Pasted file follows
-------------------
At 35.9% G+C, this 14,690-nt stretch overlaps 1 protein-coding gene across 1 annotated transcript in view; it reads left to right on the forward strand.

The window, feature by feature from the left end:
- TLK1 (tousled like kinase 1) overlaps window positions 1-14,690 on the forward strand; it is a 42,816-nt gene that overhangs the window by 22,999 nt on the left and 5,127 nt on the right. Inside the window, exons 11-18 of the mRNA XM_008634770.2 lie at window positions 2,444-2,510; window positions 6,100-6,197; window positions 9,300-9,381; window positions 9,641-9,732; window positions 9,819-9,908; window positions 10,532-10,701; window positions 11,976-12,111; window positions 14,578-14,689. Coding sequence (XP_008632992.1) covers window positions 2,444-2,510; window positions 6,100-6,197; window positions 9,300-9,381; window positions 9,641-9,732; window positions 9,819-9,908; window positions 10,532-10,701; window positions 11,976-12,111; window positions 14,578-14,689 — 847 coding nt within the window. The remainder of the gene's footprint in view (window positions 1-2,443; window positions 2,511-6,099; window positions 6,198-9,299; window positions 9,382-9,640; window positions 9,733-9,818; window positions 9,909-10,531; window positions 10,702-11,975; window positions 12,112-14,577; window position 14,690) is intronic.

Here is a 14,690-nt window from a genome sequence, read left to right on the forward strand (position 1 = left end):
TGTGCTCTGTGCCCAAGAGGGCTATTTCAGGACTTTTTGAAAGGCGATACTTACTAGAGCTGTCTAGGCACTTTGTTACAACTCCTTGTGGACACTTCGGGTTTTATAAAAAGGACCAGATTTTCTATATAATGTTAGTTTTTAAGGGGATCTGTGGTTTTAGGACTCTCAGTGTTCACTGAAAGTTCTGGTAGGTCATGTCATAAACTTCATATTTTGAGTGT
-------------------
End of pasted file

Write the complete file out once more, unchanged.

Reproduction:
At 35.9% G+C, this 14,690-nt stretch overlaps 1 protein-coding gene across 1 annotated transcript in view; it reads left to right on the forward strand.

The window, feature by feature from the left end:
- TLK1 (tousled like kinase 1) overlaps window positions 1-14,690 on the forward strand; it is a 42,816-nt gene that overhangs the window by 22,999 nt on the left and 5,127 nt on the right. Inside the window, exons 11-18 of the mRNA XM_008634770.2 lie at window positions 2,444-2,510; window positions 6,100-6,197; window positions 9,300-9,381; window positions 9,641-9,732; window positions 9,819-9,908; window positions 10,532-10,701; window positions 11,976-12,111; window positions 14,578-14,689. Coding sequence (XP_008632992.1) covers window positions 2,444-2,510; window positions 6,100-6,197; window positions 9,300-9,381; window positions 9,641-9,732; window positions 9,819-9,908; window positions 10,532-10,701; window positions 11,976-12,111; window positions 14,578-14,689 — 847 coding nt within the window. The remainder of the gene's footprint in view (window positions 1-2,443; window positions 2,511-6,099; window positions 6,198-9,299; window positions 9,382-9,640; window positions 9,733-9,818; window positions 9,909-10,531; window positions 10,702-11,975; window positions 12,112-14,577; window position 14,690) is intronic.

Here is a 14,690-nt window from a genome sequence, read left to right on the forward strand (position 1 = left end):
TGTGCTCTGTGCCCAAGAGGGCTATTTCAGGACTTTTTGAAAGGCGATACTTACTAGAGCTGTCTAGGCACTTTGTTACAACTCCTTGTGGACACTTCGGGTTTTATAAAAAGGACCAGATTTTCTATATAATGTTAGTTTTTAAGGGGATCTGTGGTTTTAGGACTCTCAGTGTTCACTGAAAGTTCTGGTAGGTCATGTCATAAACTTCATATTTTGAGTGT